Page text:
The Yellowstone-Teton Epicenter


Research Interests

Robert B. Smith

Bob Smith's research interests are in seismology, tectonophysics, crustal deformation using GPS (Global Positioning System), and active tectonics. Current research projects include: 1) geodynamics of and evolution of the Yellowstone hotspot and the Yellowstone caldera, 2) seismicity and volcanic hazards of Yellowstone and operation of the Yellowstone seismograph network, and 3) crustal deformation and earthquake hazards of the Wasatch and Teton faults using GPS and fault modeling. Teaching includes tectonophysics and elastic waves, theoretical seismology, earthquake seismology and earthquake hazards, and introductory earthquakes and volcanoes.

Yellowstone Volcano Observatory

The Yellowstone Volcano Observatory (YVO) was established in May 2001 to study and monitor the Yellowstone Volcanic Field. The Observatory is a collaboration between the University of Utah, the U.S. Geological Survey, and Yellowstone National Park. For more information, visit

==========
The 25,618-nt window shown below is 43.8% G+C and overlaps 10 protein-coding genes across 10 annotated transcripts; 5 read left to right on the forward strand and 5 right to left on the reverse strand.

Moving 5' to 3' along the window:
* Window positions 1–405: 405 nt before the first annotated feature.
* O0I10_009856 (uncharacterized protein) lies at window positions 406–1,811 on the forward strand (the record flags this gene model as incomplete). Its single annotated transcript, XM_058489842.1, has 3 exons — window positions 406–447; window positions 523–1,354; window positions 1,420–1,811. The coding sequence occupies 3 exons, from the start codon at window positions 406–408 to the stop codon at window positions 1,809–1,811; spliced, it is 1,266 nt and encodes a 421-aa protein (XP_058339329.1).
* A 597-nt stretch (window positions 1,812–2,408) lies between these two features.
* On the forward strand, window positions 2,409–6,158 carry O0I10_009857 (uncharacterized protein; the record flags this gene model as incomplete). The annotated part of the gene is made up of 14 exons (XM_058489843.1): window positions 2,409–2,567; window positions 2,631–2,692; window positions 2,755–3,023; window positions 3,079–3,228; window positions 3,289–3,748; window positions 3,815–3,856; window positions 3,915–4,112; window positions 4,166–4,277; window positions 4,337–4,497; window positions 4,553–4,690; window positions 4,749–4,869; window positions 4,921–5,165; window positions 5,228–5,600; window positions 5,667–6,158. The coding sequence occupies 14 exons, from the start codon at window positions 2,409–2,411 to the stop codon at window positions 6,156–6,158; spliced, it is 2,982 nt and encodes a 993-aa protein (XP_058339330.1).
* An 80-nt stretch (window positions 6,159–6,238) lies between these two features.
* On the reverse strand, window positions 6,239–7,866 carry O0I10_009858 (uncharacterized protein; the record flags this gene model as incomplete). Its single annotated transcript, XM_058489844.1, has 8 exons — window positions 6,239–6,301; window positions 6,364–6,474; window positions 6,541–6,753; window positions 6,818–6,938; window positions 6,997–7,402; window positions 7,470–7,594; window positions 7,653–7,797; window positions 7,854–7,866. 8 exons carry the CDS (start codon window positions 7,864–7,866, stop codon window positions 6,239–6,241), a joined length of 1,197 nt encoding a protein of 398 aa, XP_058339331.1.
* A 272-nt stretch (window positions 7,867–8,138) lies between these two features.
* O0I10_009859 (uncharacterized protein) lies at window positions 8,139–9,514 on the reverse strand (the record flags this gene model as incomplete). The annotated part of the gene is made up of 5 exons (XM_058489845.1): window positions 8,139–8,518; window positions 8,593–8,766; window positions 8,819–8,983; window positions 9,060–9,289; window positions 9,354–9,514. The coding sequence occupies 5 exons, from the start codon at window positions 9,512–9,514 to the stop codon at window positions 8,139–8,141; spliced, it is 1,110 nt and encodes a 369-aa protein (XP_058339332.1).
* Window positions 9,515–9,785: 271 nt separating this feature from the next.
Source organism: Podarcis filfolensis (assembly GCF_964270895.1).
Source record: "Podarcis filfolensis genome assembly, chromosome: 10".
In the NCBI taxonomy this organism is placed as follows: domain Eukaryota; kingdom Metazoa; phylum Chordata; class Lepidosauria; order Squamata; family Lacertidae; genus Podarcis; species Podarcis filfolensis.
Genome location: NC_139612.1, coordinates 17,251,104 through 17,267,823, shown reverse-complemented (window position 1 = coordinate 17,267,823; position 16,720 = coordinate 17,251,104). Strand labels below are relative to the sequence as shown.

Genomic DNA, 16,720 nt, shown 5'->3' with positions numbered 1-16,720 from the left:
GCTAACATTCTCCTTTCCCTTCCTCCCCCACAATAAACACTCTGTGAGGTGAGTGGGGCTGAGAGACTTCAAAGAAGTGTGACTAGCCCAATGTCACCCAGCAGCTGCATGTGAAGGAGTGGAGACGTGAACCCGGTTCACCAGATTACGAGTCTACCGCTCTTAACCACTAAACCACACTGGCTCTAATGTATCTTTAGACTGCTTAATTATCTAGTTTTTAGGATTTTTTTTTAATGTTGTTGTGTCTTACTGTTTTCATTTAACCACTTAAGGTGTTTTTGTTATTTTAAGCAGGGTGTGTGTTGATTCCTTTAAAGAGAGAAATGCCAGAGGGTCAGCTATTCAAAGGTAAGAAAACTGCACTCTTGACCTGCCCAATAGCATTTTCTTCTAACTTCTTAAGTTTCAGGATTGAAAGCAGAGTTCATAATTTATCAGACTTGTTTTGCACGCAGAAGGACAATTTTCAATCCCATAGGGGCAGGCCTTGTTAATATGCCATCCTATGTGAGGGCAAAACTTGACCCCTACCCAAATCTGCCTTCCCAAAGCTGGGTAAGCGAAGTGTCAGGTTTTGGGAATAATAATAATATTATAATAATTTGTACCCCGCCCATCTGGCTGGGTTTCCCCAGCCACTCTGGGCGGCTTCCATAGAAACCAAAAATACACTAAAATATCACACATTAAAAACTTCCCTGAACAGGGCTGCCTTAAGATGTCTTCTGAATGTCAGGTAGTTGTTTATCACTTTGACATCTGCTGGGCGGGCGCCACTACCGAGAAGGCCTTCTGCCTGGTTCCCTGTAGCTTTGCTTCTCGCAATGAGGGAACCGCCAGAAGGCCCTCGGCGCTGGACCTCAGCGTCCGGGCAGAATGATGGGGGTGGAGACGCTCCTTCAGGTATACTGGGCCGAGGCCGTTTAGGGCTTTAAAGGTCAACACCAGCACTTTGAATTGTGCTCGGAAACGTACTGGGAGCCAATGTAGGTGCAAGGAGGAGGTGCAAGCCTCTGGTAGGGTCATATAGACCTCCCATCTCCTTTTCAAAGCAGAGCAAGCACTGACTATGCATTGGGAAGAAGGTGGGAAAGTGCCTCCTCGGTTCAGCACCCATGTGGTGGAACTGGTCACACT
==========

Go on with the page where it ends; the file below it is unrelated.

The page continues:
The University of Utah YVO page
The US Geological Survey YVO page
The Yellowstone National Park home page


Book Published - Windows Into the Earth

Smith, R. B. and L. Siegel, 2000, Windows into the Earth: The Geologic Story of Yellowstone and Grand Teton National Parks, Oxford University Press, New York.

Millions of years ago, the North American continent was dragged over the world's largest continental hotspot, a huge column of hot and molten rock rising from the Earth's interior that traced a 50-mile wide, 500-mile-long path northeastward across Idaho. Generating cataclysmic volcanic eruptions and large earthquakes, the hotspot helped lift the Yellowstone Plateau to more than 7,000 feet, creating the jewel of the U.S. national park system: Yellowstone. At the same time, forces stretching apart the western U.S. created the mountainous glory of Grand Teton National Park.

This book offers expert guidance through this awe-inspiring terrain, bringing to life the forces that have shaped--and continue to shape--the greater Yellowstone-Teton region. Over seventy illustrations--including fifty-two in full color--illuminate the breathtaking beauty of the landscape, while two final chapters provide driving tours of the parks to help visitors enjoy and understand the region's wonders. Fascinating and informative, this book affords us a striking new perspective on Earth's creative forces.